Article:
Looking into getting a home inspector license. I went to my library and
they had no books on it at all. Is the only option going through one of
those expensive online "courses"? Or, what are all the options? Here in
NC, I'll be getting an Associate Home Inspectors license first, which
basically means passing an exam then doing a sort of "apprenticeship". So
it would be studying for that exam, I guess.
You should go to an actual classroom type course which would cost even
more but you get to interact with teachers and other inspectors. It
will pay for itself with the first lawsuit you DON'T get. Also check
with the National Association of Home Inspectors or NAHI at NAHI.org
From what I've seen about home inspectors is, they learn to lie.
While you, the buyer, wants to know everything up front, the seller, is
motivating the home inspector to lie in order to sell the house.
If you aren't willing to lie, you will slowly find little work.
Of course, that may be a regional thing and may not apply in your area.
To assume that home inspectors lie is foolish because the worst thing
you can do for your business is to get caught in a lie. A reputation
for fairness is worth much more than kissing any real estate agents ass
would ever be. When you think about it , most realitors would be
better off having satisfied clients rather than having a sale go
through but the client holds a gruge and won't recommend him/her in the
Home inspectors need to be respected more than they need to be liked.
Fairness and honesty is the way to get respect.
To say that all home inspectors lie is foolish because the worst thing
an inspector can do for his/her business is to get caught in a lie.
When you lose your credibility you are pretty much out of business. It
is also foolish for a realitor to want an inspector he recommended to
lie about the condition of a house because the lawyers will blaim them
A satisfied client who knew all the defects before he bought the house
is the best recommendation a home inspector can get. (Note: Home
inspectors can not see through walls any better than you and they can
not predict the future either.)
In my experience, "licensing" does nothing except make it harder
for people to enter the field, and does nothing to insure integrity.
It is often a case of a few people wanting to set themselves up
as a "licensing board" so they will have permanent employment. This
is done by using a politician to pass a law requiring certain steps to
be taken before a license can be issued. For instance, it may require
yearly dues to be paid to the licensing board. It may require
to take yearly courses at community colleges for "continuing
Approval for the colleges is given by the licensing board, FOR A FEE...
I often requires an apprenticeship of several years to be served at
low wages to "get experience".... A bone for the inspection companies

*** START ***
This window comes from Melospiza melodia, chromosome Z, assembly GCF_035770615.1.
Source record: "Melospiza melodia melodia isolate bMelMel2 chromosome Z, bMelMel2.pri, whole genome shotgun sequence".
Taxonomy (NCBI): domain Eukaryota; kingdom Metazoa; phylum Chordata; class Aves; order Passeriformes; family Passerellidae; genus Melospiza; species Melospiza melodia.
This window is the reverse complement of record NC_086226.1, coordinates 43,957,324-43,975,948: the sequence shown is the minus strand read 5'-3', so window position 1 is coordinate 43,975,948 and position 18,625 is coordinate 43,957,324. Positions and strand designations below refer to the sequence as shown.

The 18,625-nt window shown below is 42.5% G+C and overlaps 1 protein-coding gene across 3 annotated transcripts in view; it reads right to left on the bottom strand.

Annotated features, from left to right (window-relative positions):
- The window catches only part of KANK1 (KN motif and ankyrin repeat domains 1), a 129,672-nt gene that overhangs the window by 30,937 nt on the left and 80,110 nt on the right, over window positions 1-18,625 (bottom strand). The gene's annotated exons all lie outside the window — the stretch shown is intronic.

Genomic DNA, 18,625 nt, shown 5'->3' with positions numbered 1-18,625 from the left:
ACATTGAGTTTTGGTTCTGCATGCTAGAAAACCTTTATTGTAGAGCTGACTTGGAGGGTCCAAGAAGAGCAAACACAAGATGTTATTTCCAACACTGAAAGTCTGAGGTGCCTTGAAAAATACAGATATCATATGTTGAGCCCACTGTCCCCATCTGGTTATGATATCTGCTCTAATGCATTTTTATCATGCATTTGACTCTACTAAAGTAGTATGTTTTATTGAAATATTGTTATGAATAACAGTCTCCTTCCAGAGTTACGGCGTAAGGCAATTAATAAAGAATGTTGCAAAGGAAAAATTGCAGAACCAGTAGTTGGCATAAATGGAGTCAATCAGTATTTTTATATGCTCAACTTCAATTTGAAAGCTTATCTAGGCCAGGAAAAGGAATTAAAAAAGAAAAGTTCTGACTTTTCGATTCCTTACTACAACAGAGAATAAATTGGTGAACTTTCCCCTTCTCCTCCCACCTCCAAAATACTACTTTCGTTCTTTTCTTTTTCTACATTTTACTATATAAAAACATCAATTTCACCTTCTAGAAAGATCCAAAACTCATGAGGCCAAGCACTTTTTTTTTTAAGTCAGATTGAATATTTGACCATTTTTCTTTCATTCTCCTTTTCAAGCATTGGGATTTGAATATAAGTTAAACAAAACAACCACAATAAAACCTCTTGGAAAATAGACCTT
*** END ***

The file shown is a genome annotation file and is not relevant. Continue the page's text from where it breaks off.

get cheap labor from a dozen "apprentices" with only one licensed
inspector at the company to "sign off" on the inspections....
In other words, most licensing of this type is a boondogle to
"pull the ladder up" for existing inspectors.... Almost universally,
"existing" inspectors are grandfathered in and don't have to do
anything except show that they have been in the business for
so many years before the law comes into effect.... This is the only
way the "licensing board" can get support from existing
It is a racket. It is done in real estate, professional engineer
plummers, electricians, doctors, lawyers, and has not effect at all
upon the ethics in
these professions..... Rarely does a doctor get his license jerked.
there are malpractice cases won, and no license action is taken....
So, I don't blame the governor for taking a long look at the
of this law..... I suspect somebody explained the above to him before
shoving the papers in front......
Andy in Eureka, Texas
Licensed Professional Engineer who never had to take a single
test to get the license------ grandfathered in .....
Licensed home inspectors are required to have additional state recognized
schooling from time to time. This is rarely taught at community colleges.
That's because the laws change from time to time for homebuilding
requirements. Grandfathering is not of any substance regarding this.
There exists a state board that investigates complaints against licensed
home inspectors. The board may fine, or pull their license if found guilty.
More likely, the municipal inspectors (not licensed home inspectors) are
likely to be corrupt in ways to keep the growing business community happy.
Here in Texas, there's 3 options. An online course, a classroom course, and
apprenticeship under a licensed inspector. Classroom education is provided
by licensed inspectors. The laws regarding are TX legislated, and fall
under code for Real Estate law/code. But, are not the same animal at all.
The bottom line is ability to pass a state monitored test. While follow-on
inspections with license inspector is highly advised, its not required. The
education provided by online and classroom is minimal compared to the
knowledge needed to be bonafide home inspector.
Getting the license is only half of the battle, then you need clients,
insurance, a business license, and apply for name for your business to the
state. Written reports for the customer, and your own results kept within
your business are required. Your written reports and professional opinion
may be called upon by courts in matters of lawsuits against yourself, a
seller, or a builder. The home inspector normally may work for a potential
home buyer, but sometimes may work for a realty. Never both sides of the
fence regarding the same home.
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